Going into Wednesday’s rest day, Mickey Adams gave the home fans plenty to celebrate as he scored the only win of the day. Elsewhere we saw excellent preparation and tenacious defence, which left us on the edge of our seats until 10pm. Game 3 of the British KO Championship Final was a topsy-turvy affair, the FIDE Open standings remained largely unchanged and John Nunn took on 22 opponents in a simultaneous display. On Wednesday there will be a prestigious event at the House of Lords, as in a revival of an old tradition they take on the House of Commons in a chess match.


The game of the day was undoubtedly Adams-Topalov, which started out as a Berlin, but as his fans will know all too well, the Bulgarian is not a man to play any opening in search of a solid draw, or to stop the bleeding when things aren’t going his way. Adams reeled off some opening preparation and true to his style, Topalov faced the challenge head on and offered Adams a pawn straight out of the opening to create complications. Mickey accepted the invitation and went on to play a near flawless game to come back to 2/5. It will be a welcome rest day for Topalov, who sits on a dismal 0.5/5. Earlier in the afternoon, Aronian-Giri and So-Anand finished quickly. In both games we saw the players with the black pieces arrive excellently prepared and there was soon not much left to play for. When asked about his drawing streak (a perfect 5/5 so far), Anish commented: ‘For me to make five draws in a row is business as usual and I know the danger is to get annoyed with that and make it affect your judgement’. Wesley So meanwhile took today’s White mishap with a smile: ‘I studied a lot today. I wanted to make sure I’m not out-prepared but he played a novelty on move 10.’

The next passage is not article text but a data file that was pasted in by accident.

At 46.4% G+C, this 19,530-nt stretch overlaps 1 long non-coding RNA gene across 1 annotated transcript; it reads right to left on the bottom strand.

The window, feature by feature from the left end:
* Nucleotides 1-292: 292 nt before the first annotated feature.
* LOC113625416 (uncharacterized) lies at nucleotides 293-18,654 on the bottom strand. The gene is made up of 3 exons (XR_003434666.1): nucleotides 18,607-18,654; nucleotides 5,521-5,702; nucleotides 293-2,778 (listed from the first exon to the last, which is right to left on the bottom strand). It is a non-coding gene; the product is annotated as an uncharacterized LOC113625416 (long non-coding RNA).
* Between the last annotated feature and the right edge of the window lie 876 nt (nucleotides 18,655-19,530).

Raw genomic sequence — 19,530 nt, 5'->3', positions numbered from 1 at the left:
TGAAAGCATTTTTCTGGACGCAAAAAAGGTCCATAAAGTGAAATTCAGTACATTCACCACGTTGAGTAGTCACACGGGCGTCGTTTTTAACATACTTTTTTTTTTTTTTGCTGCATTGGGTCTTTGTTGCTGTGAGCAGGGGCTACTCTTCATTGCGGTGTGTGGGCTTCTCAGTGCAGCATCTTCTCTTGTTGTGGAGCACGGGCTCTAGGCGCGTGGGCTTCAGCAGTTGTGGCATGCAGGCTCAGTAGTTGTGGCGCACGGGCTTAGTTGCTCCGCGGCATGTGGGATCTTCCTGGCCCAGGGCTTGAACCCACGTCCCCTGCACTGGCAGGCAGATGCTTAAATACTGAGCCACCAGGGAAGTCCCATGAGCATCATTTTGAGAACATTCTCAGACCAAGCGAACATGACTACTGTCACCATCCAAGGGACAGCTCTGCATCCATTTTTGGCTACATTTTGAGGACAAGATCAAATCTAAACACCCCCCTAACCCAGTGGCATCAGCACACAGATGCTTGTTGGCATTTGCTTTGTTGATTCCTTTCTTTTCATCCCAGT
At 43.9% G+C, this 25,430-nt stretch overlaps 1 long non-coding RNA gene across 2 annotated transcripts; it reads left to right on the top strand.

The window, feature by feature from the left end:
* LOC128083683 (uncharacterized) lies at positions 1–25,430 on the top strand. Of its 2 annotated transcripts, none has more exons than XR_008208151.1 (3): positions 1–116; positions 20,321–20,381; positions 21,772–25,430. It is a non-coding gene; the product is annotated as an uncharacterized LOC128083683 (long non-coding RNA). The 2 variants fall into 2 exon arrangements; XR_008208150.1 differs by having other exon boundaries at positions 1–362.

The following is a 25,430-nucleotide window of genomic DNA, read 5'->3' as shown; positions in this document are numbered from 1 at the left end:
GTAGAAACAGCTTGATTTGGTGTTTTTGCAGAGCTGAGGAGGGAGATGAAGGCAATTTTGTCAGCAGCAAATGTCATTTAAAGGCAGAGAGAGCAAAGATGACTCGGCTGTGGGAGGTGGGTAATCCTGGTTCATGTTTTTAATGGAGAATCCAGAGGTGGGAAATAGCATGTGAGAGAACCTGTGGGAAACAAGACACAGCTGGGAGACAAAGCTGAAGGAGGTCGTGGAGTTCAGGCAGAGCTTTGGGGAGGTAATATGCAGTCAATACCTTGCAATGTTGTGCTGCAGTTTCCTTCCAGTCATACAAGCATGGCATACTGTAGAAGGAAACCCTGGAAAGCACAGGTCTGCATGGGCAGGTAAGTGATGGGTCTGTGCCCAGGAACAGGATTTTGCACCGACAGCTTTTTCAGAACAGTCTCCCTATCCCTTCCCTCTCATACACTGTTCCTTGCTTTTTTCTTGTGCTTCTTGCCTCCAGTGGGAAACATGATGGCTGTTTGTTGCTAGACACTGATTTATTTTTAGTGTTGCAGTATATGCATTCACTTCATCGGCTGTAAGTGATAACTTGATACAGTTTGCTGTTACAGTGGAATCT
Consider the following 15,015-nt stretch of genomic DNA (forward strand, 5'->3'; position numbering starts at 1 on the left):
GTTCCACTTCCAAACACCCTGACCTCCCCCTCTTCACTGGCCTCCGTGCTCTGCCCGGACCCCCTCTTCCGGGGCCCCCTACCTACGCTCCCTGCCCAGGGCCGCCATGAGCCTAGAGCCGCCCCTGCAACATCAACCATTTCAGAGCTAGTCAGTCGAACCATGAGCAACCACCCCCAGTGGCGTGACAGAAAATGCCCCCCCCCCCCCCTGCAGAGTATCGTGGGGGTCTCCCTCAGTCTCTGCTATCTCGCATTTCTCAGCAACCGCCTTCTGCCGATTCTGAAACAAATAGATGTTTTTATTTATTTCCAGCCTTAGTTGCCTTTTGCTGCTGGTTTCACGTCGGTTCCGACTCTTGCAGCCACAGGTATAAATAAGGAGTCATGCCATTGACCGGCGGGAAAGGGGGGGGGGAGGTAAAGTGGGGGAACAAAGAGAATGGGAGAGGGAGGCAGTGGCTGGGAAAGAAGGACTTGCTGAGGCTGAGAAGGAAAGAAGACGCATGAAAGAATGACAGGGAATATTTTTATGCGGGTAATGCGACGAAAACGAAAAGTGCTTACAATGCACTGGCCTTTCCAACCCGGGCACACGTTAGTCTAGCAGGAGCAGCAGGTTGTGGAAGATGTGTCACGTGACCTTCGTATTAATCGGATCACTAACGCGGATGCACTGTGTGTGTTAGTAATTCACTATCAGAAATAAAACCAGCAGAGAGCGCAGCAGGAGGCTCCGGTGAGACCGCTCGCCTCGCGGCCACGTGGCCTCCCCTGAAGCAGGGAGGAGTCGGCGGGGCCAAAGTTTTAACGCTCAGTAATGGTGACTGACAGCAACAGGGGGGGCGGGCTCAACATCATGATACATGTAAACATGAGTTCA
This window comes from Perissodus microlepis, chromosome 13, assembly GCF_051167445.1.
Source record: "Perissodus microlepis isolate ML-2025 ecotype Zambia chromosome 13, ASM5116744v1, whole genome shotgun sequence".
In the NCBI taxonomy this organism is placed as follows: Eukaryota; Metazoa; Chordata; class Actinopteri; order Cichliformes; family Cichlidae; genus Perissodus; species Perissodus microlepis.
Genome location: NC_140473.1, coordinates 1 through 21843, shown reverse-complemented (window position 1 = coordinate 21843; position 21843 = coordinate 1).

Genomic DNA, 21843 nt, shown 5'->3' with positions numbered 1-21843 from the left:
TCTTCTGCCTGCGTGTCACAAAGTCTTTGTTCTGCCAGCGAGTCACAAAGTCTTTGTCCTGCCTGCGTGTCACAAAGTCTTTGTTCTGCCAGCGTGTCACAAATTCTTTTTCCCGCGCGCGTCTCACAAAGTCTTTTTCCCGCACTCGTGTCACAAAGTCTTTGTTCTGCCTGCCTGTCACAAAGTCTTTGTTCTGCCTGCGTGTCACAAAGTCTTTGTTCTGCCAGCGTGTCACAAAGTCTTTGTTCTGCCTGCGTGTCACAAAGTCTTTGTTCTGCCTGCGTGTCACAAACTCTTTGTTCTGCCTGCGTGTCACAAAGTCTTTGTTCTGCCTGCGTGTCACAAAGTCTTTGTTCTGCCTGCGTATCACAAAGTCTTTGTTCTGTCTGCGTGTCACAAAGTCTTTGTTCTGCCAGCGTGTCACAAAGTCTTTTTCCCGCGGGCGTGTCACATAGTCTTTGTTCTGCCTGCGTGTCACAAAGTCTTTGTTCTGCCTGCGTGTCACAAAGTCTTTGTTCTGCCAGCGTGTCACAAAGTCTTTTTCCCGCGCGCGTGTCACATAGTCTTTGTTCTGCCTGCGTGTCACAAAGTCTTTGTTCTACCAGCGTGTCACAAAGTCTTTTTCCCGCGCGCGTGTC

That left us with two games, Nakamura-Kramnik and Maxime Vachier Lagrave-Caruana. In the latter, MVL’s opening woes continued, as he was out-prepared for a fifth game in a row, but just like yesterday he put up stiff defence to salvage a draw.

Long after everyone else had vacated the stage, Hikaru Nakamura tried for nearly 6 hours to make it a third consecutive win against a former World Champion in a thrilling game, but Kramnik held on and even produced a sweet stalemate trick to secure the half point.


There is no play in the Classic on Thursday, but action will continue at Olympia with Game 4 of the British Knockout Championship and round 7 of the FIDE Open.

Speaking of which, Nigel Short decided to play the French in Game 3 of the British KO Championship Final. Howell gradually got the better of things, won a pawn but then blundered. In the position below 28.Ra4-d4? (28.Ra4-b4!) allowed 28…f4! winning a piece because of White’s back rank weakness. There followed 29.Bxf4 Bxf4 30.Rxf4 Ra8 and the bishop on a6 is lost. But Howell readjusted to the new situation, defended a position with three pawns for a piece perfectly and a draw was agreed on move 63.


In the FIDE Open we had draws on the first 4 boards, meaning the standings remain largely unchanged, apart from the fact there are now 10 players in the chasing pack on 5/6. One of them is London based GM Tamas Fodor (2494) who scored the upset of the day as he beat Fressinet (2672).


The first simultaneous display of the week took place in the foyer of Olympia Conference Centre as GM John Nunn took on 22 opponents, scoring an impressive 21 wins and conceding only one draw. John is a famed author, problem-solving World Champion and former top-ten player. The next simul will take place on Thursday 15 December at 6pm with GM Jon Speelman and you can still book your place online, with all proceeds once again going to Chess in Schools and Communities.


You can find all the photos from the festival, taken by Lennart Ootes, on the following page. The results and tournament details are all on the LCC website and you can also download the PGN files of the games by clicking on the following links:

All the live games will be broadcast at:

Fiona Steil-Antoni
Press Officer

Photos by Lennart Ootes